Nikki Haley, Ex-Governor and Diplomat, Launches 2024 Presidential Run

The former South Carolina governor and U.N. ambassador under President Trump is vying to become the Republican presidential nominee in the upcoming election cycle

Nikki Haley has officially declared her candidacy for president, announcing her 2024 run on social media Tuesday morning with a promise to prioritize fiscal responsibility, border security and foreign relations.

Haley, the former governor of South Carolina, has been teasing a possible run for months, telling reporters at a 2022 fundraiser in Iowa she would run "if there's a place for me."

"What I've always said is, I love this country," she said, the Des Moines Register reported last year. "I had the pleasure of serving the state that raised me and defending the country I love so much. And if it looks like there's a place for me next year, I've never lost a race. I'm not going to start now. I'll put 1,000 percent in and I'll finish it."

Haley's announcement pits her directly against former President Donald Trump, who announced his own 2024 run back in November.

Haley served as the U.S. ambassador to the United Nations under Trump from January 2017 until her resignation in December 2018.

Since leaving his administration, Haley has both embraced and pushed back against Trump, at one point calling his rhetoric "so unnecessary" and at another saying he "tells the world what it needs to hear."

US President Donald Trump meets with Nikki Haley, the United States Ambassador to the United Nations in the Oval office of the White House on October 9, 2018 in Washington, DC.

In an interview with Today in 2018, Haley said she would often use Trump's unpredictability to her advantage while serving a ambassador, saying: "I was trying to get the job done, and I got the job done by being truthful, but also by letting him be unpredictable and not showing our cards."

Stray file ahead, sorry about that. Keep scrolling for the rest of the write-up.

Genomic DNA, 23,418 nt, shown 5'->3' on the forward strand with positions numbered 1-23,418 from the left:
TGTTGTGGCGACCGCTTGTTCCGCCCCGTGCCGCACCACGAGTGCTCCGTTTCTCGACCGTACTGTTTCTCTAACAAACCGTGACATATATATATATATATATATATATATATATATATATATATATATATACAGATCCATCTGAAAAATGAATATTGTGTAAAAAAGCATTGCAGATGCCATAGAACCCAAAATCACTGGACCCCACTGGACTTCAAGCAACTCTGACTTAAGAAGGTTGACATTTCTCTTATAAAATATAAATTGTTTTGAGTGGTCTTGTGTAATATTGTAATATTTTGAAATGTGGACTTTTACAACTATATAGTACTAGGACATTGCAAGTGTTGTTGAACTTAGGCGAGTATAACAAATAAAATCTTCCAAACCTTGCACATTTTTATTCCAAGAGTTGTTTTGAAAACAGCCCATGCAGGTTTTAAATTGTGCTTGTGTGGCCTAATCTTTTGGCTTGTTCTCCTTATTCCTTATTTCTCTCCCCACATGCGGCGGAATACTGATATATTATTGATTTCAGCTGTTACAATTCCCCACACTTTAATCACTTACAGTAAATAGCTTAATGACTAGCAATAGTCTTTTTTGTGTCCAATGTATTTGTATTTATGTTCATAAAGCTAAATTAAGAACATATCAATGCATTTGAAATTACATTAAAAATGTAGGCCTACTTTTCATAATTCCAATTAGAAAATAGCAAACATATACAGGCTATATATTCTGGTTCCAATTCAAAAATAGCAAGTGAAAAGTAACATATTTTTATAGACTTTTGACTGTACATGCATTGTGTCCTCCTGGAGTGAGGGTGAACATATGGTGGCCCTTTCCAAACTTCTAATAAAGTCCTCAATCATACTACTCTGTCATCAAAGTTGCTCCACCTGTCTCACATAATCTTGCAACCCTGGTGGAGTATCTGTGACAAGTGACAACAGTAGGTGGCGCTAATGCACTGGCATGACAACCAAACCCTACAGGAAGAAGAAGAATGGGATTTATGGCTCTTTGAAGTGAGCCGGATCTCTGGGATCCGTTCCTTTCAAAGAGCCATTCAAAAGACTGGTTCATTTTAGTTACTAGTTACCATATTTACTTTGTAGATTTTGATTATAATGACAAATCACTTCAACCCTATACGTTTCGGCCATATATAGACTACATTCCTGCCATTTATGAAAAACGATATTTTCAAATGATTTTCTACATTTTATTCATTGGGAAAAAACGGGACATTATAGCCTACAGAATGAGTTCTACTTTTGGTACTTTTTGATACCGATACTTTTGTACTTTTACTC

She has also previously said she wouldn't run for president in 2024 if Trump sought another term, saying in a 2021 press conference: "I would not run if President Trump ran, and I would talk to him about it. That's something that we'll have a conversation about at some point if that decision is something that has to be made."

Haley's announcement video begins with a story of her parents' immigration and their longstanding belief in unity, before launching into a message against the "socialist Left" and those who accuse Republicans of racism. Through clips and images she demonizes Rep. Alexandria Ocasio-Cortez and The 1619 Project, which highlights the consequences of slavery and historical contributions of Black Americans.

Former South Carolina Republican Governor Nikki Haley speaks at the Republican Jewish Coalition Annual Leadership Meeting in Las Vegas, Nevada, on November 19, 2022.
Nikki Haley. WADE VANDERVORT/AFP via Getty

"Some look at our past as evidence that America's founding principles are bad. They say the promise of freedom is just made up. Some think our ideas are not just wrong, but racist and evil," Haley says. "Nothing could be further from the truth."

She then touts her time as U.N. ambassador, arguing that far worse evil happens overseas. "In China, they commit genocide; in Iran, they murder their own people for challenging the government; and when a woman tells you about watching soldiers throw her baby into a fire, it puts things into perspective," she says in the video. "Even on our worst day, we are blessed to live in America."

Haley also makes a case for reviving the Republican Party: That lawmakers must go back to their old ways of turning "away from fear, toward God."

Referencing China, Russia and the Democratic Party, she concludes three-and-a-half minute video with, "They all think we can be bullied, kicked around. You should know this about me: I don't put up with bullies, and when you kick back, it hurts them more if you're wearing heels."

Former UN Ambassador Nikki Haley speaks at a rally for Georgia Senate candidate Herschel Walker in Hiram, Georgia on November 6th, 2022.
Nikki Haley speaks at a rally for Georgia Senate candidate Herschel Walker in Nov. 2022. Nathan Posner/Anadolu Agency via Getty

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Haley, who was born to two Indian-American immigrants, graduated from Clemson University with a degree in accounting and briefly worked in finances before entering government.

She was elected to the South Carolina House of Representatives in 2004 and served as the state's governor from 2011 to 2017, when she was appointed to her role in the Trump administration.

After leaving her post as U.N. ambassador, Haley went on to serve on the board of directors for airline giant Boeing before she resigned from the lucrative position in 2020 because of her disagreements over airline bailouts amid the pandemic, according to NPR.

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